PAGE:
Objectives: The primary objective of the study was to examine the relationship between language lateralization and handedness in autism in comparison to typical development.
Methods: Forty-six males with autism and thirty-six typically developing control males, ages 9 to 42 years, were presented with an auditory language task during fMRI. The task required participants to think of a word in response to recorded, spoken phrases, such as “the water that falls from the sky” or “the funny man at the circus”. Signal during rest periods was subtracted from that occurring in response to the sentence stimuli. A language lateralization index (LI) was calculated for Broca’s and Wernicke’s areas for each participant using the formula LI = (Left – Right) / (Left + Right), where Left and Right represent the total number of active voxels within the respective hemisphere. Handedness index scores, which range between 100 (completely right-handed) and -100 (completely left-handed) were obtained using the Edinburgh Handedness Inventory. Data from only right-handed individuals was analyzed; the number of left-handed individuals was too few to be examined.
Results: A smaller proportion of the right-handed participants with autism had leftward language lateralization index scores (75.6%) compared to typically developing controls (94.4%; p = 0.0115). The difference in the autism group appeared to be primarily driven by less left-lateralization in Broca’s area and to a lesser extent by Wernicke’s area. When the interaction between lateralization in Broca’s and Wernicke’s areas was examined, there was less left-lateralization concordance in the autism group; more autism participants had discordant lateralization (e.g, L>R Broca's with R>L Wernicke's) and rightward lateralization in both Broca’s and Wernicke’s areas.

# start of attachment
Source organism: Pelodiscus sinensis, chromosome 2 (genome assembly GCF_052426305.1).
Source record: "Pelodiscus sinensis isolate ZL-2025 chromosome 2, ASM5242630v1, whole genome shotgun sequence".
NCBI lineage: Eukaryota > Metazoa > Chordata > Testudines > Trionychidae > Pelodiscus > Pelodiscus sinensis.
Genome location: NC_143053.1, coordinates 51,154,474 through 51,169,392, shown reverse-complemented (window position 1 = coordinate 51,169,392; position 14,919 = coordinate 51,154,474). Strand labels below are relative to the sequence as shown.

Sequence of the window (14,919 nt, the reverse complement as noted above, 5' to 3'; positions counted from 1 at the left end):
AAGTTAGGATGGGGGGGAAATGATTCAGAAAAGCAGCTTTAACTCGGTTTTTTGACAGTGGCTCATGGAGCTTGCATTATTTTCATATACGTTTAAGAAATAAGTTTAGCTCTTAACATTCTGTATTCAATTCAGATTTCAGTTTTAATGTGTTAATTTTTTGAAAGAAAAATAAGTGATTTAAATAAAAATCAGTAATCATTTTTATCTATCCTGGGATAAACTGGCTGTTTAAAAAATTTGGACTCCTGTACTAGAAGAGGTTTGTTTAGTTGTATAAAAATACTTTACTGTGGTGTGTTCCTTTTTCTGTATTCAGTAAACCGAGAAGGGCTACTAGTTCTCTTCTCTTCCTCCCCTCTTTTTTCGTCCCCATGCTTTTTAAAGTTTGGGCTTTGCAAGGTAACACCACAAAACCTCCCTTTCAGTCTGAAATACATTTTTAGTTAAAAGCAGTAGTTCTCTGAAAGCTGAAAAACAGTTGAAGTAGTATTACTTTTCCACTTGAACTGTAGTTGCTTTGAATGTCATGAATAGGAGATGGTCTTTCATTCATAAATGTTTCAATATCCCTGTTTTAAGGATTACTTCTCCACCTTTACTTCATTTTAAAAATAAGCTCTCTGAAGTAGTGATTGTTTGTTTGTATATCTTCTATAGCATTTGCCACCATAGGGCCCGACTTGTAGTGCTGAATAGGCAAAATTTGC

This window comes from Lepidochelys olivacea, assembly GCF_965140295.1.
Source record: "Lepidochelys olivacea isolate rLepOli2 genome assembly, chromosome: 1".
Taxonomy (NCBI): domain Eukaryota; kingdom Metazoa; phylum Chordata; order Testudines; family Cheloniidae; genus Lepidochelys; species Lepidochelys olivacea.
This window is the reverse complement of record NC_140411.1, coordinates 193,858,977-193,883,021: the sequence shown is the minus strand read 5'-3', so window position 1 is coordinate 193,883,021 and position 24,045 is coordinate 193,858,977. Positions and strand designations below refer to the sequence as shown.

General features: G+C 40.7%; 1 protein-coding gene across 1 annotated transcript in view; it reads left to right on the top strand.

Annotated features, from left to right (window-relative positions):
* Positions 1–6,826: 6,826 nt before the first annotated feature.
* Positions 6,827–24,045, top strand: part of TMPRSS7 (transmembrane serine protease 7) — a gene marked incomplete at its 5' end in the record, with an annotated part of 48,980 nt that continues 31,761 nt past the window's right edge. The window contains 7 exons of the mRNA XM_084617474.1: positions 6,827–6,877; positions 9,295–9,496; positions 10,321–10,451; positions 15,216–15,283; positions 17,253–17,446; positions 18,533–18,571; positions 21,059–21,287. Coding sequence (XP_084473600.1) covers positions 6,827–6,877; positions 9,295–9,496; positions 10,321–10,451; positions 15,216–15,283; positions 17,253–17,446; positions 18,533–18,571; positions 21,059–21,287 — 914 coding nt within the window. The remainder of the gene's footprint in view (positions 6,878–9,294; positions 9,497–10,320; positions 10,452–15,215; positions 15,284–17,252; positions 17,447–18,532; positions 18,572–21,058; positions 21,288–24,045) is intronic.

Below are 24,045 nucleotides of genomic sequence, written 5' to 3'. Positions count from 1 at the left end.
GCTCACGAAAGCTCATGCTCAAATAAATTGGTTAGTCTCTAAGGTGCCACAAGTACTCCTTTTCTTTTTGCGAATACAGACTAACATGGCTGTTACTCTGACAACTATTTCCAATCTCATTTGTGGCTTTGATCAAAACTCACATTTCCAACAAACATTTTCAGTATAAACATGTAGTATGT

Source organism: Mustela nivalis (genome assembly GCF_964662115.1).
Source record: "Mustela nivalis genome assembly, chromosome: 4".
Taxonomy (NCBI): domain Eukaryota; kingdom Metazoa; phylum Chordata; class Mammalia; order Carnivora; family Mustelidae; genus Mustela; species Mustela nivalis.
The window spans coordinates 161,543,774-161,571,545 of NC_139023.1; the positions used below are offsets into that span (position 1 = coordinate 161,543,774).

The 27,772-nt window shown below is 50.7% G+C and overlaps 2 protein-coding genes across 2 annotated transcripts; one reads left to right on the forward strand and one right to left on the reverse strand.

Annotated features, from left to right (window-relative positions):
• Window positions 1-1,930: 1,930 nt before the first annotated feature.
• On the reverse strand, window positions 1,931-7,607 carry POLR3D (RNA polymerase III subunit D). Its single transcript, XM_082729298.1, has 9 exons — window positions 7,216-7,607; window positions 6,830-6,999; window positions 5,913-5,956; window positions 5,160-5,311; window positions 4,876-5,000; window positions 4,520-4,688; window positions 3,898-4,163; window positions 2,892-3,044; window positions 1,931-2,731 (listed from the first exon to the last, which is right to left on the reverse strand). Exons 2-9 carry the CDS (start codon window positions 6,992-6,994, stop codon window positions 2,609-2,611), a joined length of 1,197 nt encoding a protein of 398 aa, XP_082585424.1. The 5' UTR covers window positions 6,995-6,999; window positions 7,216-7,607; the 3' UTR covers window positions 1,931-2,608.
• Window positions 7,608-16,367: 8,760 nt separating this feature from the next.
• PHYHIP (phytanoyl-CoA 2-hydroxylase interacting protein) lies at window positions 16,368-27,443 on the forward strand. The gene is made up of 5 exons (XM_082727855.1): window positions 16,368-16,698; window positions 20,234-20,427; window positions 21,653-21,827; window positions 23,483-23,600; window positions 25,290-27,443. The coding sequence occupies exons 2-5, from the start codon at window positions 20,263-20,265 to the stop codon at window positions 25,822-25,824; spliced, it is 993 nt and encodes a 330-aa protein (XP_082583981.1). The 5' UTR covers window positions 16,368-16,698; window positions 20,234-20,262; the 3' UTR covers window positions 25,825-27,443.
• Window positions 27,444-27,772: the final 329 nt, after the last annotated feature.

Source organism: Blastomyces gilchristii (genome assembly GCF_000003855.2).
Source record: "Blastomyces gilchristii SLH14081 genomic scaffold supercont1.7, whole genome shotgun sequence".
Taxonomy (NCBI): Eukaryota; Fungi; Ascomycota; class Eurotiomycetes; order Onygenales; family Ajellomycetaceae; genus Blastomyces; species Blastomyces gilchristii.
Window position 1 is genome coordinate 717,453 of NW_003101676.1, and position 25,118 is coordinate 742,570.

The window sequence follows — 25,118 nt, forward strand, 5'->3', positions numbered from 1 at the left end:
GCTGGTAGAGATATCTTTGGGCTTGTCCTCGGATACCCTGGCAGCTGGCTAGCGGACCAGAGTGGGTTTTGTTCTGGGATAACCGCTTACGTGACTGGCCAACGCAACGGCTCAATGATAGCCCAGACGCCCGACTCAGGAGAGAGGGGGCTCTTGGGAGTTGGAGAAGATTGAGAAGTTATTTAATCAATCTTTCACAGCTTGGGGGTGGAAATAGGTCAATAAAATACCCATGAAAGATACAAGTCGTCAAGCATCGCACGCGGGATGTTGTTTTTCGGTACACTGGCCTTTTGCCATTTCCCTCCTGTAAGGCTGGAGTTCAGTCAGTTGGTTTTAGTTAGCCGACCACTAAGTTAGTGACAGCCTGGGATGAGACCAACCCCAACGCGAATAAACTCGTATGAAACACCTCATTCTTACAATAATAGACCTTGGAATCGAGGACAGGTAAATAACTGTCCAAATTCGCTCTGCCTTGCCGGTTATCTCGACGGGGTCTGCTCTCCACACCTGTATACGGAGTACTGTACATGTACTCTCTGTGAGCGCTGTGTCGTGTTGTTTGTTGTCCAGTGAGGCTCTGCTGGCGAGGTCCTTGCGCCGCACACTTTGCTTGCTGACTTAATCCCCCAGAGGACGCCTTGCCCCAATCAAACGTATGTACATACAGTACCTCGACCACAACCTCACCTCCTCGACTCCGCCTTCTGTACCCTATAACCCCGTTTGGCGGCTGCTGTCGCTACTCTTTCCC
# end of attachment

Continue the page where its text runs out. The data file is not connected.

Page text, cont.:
Conclusions: The differing relationship between language lateralization and handedness in autism and typical development has implications for genetic and neurobiological studies of autism. The different relationship could also affect the results of neuroimaging studies that attempt to control for group differences in language lateralization by using handedness as a surrogate. The effects of other covariates on the outcomes of interest in these studies could be masked without accounting for this previously unknown relationship.
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